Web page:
– What lessons can be learned from participatory development?
Abstracts should be sent to firstname.lastname@example.org by 26 May -who is happy to answer any questions about this too.
The Testimony of the Image: Visualizing War Crimes Tribunals
As part of LCC’s Research Fortnight, this symposium will explore the visual staging of War Crimes Tribunals from Nuremburg to the ICTY. The main presentation will be by photographer Armin Smailovic, who will talk about his ‘Testimony Portraits’ of witnesses giving evidence at the ICTY and his Sounds of Silence project that deals with female survivors of wartime rape in Bosnia Herzegovinia. Max Houghton of LCC will also talk about her research on the embodied nature of testimony to war crimes tribunals from Nuremburg to Rwanda, whilst Professor James Gow of the War studies department at King’s college will discuss the theme of Pictures of Peace and Justice.
Wednesday 6 – Friday 15 March 2019
London College of Communication
Elephant & Castle, London, SE1 6SB
Free and open to all.
This exhibition explores how visual evidence of past crimes can play a role in post conflict remembrance, reconciliation and rebuilding. Featuring artists Paul Coldwell, Nermin Divović, Ziyah Gafić,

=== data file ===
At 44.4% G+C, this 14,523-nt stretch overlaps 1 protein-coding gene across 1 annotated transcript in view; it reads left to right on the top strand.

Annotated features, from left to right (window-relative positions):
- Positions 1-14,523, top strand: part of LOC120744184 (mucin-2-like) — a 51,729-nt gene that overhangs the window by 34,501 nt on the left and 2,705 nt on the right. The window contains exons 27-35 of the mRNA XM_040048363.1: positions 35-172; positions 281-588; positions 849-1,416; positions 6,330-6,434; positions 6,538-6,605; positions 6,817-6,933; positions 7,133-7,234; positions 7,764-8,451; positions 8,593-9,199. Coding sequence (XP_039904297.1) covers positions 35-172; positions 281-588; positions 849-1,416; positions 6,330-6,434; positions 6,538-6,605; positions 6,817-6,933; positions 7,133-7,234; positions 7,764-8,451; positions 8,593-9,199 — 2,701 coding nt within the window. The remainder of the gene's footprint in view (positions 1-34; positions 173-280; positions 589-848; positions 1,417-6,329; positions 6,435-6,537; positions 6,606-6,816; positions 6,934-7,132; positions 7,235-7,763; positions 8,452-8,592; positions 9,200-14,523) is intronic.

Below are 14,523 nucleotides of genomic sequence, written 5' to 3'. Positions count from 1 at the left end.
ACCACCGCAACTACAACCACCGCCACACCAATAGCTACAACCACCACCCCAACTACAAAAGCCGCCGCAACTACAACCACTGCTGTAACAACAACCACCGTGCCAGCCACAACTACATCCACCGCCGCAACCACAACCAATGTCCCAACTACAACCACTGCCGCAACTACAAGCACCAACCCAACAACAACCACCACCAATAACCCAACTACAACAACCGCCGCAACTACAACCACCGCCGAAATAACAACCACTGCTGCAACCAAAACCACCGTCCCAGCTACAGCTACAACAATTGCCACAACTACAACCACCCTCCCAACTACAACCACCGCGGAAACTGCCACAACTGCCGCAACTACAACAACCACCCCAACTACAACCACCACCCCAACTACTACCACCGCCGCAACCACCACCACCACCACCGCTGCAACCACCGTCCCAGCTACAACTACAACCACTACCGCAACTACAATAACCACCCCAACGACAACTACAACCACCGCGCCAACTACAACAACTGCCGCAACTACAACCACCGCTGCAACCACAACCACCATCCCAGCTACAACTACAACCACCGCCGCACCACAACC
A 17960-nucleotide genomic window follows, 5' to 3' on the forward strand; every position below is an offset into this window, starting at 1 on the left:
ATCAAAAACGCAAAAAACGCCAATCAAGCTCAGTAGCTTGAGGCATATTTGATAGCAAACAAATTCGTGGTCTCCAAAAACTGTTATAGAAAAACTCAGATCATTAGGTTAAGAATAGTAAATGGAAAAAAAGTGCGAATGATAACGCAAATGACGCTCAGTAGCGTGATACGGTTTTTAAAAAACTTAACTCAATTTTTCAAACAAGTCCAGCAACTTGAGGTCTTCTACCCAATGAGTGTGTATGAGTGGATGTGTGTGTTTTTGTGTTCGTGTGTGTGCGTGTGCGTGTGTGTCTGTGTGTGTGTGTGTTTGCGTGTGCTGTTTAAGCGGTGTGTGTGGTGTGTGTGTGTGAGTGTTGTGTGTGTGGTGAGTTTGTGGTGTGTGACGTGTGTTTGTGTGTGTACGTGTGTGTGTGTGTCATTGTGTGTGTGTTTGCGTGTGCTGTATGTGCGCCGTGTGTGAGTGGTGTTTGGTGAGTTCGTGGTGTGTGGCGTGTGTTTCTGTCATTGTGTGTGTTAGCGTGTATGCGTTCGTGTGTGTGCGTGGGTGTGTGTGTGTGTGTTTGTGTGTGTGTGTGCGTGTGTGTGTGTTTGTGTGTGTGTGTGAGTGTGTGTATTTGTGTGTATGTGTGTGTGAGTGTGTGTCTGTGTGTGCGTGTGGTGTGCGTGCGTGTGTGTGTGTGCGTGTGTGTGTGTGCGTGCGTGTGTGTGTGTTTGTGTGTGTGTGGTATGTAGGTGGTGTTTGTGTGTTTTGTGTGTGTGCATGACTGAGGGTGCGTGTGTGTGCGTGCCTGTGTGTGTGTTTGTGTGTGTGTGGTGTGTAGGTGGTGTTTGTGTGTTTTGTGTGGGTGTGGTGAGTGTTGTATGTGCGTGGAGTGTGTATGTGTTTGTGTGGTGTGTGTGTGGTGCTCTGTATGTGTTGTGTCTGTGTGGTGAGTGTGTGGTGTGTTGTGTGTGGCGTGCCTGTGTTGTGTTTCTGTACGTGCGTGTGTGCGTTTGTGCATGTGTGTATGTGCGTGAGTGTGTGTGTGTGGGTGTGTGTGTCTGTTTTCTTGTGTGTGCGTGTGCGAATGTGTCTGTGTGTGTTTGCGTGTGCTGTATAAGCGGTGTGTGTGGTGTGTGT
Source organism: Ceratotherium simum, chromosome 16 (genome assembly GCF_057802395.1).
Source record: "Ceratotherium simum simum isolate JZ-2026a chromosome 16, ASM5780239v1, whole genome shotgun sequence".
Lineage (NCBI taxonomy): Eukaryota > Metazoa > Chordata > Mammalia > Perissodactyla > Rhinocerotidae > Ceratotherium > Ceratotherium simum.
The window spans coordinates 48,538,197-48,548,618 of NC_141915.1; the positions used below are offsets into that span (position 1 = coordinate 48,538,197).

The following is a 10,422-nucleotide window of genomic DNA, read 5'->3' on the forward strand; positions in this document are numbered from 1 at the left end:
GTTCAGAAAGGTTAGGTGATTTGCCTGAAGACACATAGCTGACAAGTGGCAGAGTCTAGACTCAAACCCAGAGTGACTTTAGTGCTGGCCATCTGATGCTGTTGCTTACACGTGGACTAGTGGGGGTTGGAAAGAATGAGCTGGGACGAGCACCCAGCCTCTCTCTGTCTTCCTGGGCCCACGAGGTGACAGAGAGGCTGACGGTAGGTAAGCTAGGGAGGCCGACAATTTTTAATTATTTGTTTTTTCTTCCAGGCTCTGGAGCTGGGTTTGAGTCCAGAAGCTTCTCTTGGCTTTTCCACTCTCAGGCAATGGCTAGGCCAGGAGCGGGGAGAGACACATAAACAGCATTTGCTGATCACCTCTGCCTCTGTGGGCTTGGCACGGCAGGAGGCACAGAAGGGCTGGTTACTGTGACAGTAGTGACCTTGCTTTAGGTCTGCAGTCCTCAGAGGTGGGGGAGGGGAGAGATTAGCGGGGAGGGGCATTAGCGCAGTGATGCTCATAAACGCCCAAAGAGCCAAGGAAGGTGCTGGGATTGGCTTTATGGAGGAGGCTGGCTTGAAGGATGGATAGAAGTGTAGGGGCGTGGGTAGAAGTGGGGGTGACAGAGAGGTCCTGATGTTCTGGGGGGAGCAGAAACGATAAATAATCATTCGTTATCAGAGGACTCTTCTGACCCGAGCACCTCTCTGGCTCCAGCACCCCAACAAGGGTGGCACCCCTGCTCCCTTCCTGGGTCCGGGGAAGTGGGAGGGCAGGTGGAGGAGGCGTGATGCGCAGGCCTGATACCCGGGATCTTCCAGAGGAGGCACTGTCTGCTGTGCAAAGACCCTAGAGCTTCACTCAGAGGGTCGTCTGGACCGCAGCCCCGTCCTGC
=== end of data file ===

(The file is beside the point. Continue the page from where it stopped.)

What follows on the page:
Milena Michalski, Vladimir Miladinović and Armin Smailović.
The piece, choreographed by Roman Baca, former US Marine and current Fullbright Scholar at Trinity Laban, explored how training for war impacts the mind, body and psyche of an individual.
The space was transformed into a partially lit zone of exploration with the dancers weaving through the audience, and the artwork. Members of the audience were invited to participate, donning arm bands, flash lights and responding to written instructions giving them a personal experience of the power of ritual, sacrifice, and military training.
Roman’s work demonstrates his own process of reconciliation as a trained dancer, then US Marine, and now as a choreographer working with material that explores the possibility of reconciliation for veterans, as they transition back into civilian life.